Michael Skolnik Talks Leaving Film for Social Activism

It was brick cold outside. We had spent all day interviewing a scientist for a documentary I was co-directing...

It was brick cold outside. We had spent all day interviewing a scientist for a documentary I was co-directing about genetically modified food. Before Twitter was hot. Before Instagram existed. Before you checked your Facebook timeline 10 times a day. The day was November 4th. The year, 2008. People were lining up around the country, casting their ballots to determine who would become the next President of the United States…and I was in Canada. And it was ice cold in the city of Ottawa. I struggled obtaining information about exit polling or pundits’ opinions on cable news shows because I was knee deep in one of the most important shoots of our film. When I finally got back to my hotel room, I cuddled in my bed and my eyes were fixated on the small television in my small, temporary living quarters.

I watched for hours as voting ended in dozens of states across the country. By the end of night, tears rolled down my face, in utter disbelief, when the networks called the race. Done. Over. Finalmente. A New America. A path forward to perfect our union. And Barack Obama would lead the way.

So, what to do after such a victorious election night? Well…I woke up the next day and decided to retire. I was only 30 years old and retirement sounded much cooler than a career change. If Jordan could leave basketball, I could leave the movie business. I called my agent and told the Hollywood studio I had just signed a three-picture deal with that I was moving on. They weren’t the only ones who thought I was absolutely insane, but this was a moment that I had been waiting for since I was a kid. A moment our nation had never experienced before. A moment my generation thought would never come.

An America that celebrated compassion, tolerance and generosity with a foundation rooted in equality. A presidential campaign that pushed forward these ideals. I thought that America, actually one day, could become as beautiful as she had been promised. So, ever since that moment on that cold, crisp autumn day in Chicago, Illinois, I followed my heart and went solo.

I happened to have co-directed a film about Russell Simmons, the hip-hop impresario, during my tenure behind the camera, so I knew a few people. And it turns out that he was looking for someone to hire as his political director; the timing seemed perfect. I was a kid who grew up on the rhymes of “Peter Piper” by Run-D.M.C. and The Beastie Boys’ “Paul Revere,” so to rock with the godfather of hip-hop during the age of Obama was a dream come true. And oh by the way, could I also run a company for Russell as well?, he asked. Of course, I said yes and ever since then we have built a strong company with GlobalGrind.com and done everything we can to uplift this country and the world.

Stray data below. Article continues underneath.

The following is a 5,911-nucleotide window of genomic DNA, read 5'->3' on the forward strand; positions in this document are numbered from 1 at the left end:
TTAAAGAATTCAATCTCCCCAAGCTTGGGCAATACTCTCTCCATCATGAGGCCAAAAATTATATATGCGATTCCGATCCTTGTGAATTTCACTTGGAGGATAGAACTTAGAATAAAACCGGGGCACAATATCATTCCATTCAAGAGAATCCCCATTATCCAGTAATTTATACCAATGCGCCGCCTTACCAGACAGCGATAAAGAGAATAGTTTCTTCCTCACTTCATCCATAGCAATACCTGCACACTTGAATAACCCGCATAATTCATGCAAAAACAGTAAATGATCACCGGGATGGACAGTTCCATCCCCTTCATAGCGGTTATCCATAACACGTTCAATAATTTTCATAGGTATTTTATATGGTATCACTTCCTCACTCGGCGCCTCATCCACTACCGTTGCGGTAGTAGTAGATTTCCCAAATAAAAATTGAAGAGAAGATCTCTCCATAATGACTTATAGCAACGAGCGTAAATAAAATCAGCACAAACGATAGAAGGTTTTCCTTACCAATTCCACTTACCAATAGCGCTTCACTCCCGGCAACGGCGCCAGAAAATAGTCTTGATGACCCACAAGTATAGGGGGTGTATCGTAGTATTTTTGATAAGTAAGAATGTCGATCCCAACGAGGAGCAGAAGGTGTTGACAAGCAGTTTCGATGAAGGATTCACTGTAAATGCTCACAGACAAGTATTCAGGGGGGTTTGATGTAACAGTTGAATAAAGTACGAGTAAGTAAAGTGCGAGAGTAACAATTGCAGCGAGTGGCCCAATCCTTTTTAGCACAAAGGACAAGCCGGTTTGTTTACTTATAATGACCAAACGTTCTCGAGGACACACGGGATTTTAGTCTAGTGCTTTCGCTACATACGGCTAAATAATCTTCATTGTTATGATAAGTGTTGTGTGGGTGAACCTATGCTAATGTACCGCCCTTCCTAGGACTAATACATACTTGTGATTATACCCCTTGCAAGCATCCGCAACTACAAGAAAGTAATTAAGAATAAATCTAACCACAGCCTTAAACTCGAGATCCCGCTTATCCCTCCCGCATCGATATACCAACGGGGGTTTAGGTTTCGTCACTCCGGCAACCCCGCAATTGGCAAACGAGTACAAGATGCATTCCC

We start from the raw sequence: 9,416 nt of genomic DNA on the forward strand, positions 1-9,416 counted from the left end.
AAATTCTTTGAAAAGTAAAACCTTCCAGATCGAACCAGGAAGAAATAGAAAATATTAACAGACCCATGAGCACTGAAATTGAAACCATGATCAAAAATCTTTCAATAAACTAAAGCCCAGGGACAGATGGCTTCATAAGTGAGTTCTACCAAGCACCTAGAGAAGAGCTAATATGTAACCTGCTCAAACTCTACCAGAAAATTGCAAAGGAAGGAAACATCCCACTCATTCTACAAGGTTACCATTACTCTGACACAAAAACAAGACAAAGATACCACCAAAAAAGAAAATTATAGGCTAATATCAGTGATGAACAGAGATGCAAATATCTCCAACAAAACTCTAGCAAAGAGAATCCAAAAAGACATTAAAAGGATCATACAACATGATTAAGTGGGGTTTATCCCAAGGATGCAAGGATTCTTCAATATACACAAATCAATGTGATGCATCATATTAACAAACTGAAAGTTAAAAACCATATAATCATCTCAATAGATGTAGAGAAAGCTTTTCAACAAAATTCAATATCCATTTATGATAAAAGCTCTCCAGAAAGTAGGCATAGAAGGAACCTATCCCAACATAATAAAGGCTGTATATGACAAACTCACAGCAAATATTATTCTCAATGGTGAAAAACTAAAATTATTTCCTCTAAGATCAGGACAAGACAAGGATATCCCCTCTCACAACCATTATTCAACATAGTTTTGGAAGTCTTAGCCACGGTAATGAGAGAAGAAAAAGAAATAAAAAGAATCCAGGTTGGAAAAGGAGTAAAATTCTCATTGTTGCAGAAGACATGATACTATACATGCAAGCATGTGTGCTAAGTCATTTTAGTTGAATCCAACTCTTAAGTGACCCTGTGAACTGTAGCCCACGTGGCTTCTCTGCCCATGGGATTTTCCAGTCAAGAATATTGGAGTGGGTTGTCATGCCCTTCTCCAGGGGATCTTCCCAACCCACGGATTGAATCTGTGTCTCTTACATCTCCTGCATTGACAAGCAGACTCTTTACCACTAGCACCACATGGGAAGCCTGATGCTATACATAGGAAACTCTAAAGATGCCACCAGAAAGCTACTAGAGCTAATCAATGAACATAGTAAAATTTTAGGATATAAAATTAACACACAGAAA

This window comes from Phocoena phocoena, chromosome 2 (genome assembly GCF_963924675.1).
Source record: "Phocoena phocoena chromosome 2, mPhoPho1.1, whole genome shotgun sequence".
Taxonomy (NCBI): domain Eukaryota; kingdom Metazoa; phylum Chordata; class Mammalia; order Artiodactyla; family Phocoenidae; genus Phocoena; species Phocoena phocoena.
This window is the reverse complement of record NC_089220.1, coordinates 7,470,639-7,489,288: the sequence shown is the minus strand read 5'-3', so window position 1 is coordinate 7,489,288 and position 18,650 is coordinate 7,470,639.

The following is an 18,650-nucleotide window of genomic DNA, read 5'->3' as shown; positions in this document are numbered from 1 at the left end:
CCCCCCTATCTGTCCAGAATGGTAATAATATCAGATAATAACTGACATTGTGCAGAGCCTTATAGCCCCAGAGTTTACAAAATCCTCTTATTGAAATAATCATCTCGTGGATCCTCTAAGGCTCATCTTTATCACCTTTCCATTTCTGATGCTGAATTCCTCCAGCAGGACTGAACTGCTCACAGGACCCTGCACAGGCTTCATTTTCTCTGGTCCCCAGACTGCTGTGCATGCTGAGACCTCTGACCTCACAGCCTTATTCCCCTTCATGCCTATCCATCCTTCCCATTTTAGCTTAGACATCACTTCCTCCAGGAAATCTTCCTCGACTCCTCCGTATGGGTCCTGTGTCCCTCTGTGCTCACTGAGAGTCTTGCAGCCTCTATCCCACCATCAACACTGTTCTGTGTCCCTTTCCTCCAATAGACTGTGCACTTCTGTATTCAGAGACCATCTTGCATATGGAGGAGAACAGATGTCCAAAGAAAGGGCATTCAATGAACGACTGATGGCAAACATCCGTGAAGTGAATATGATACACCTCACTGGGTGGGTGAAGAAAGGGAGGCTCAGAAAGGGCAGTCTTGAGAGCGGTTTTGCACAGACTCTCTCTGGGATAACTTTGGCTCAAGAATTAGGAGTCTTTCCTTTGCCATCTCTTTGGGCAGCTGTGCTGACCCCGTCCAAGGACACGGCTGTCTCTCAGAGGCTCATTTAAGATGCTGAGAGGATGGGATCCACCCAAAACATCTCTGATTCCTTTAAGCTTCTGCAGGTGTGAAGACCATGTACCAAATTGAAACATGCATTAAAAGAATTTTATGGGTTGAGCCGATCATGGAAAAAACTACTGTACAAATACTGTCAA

A lot of people have asked me if I miss making movies? The truth of the matter is that not much has changed in my life. Although the way in which I tell stories now is different, the mission is still the same. Everyday, I jump out of bed and go to work for my generation.

Whether fighting on the issues of gun violence, gay marriage rights, immigration policy or child hunger, the work I have done for the past five years has never been about me. It has been about making sure that everyone in this country can enjoy the same rights, freedoms and liberties I have been privileged to experience simply because my gender, the color of my skin, and the zip code I was born in. So, whether it was making movies or supporting families who have lost their children to the bullets of guns or running an entertainment website, the work continues.

I certainly miss the film business. I miss the time to sit still for an hour and just think without any pressure of delivering on someone else’s timeframe. I miss the moments of collaboration with brilliant, creative minds. I miss working on something for four, five, six years and never finishing until the film is ready. These are gifts that I will forever be grateful for receiving. However, the mission has never changed. The purpose of the work has never gone off track. The drive to create has never wavered. Although I miss making films, I feel like I am able to make more impact in the work that I do now. There is something beautiful about being able to be ahead of the curve and not constantly worrying about it passing you by because your project is taking too long. With the acceleration of the internet and social communication, I go to work everyday with excitement that we can make an impact at any moment. That is the difference between my old life and new one, and that is what motivates me to always be present, because you never know what the day will bring.

Michael Skolnik is the President and Editor-in-Chief of GlobalGrind.com and the Political Director to Russell Simmons. Prior to his work with Mr. Simmons, Michael was an award-winning film director and producer. His most notable work was On The Outs, Hooked: The Legend Of Demetrius “Hook” Mitchell and Entre Nos.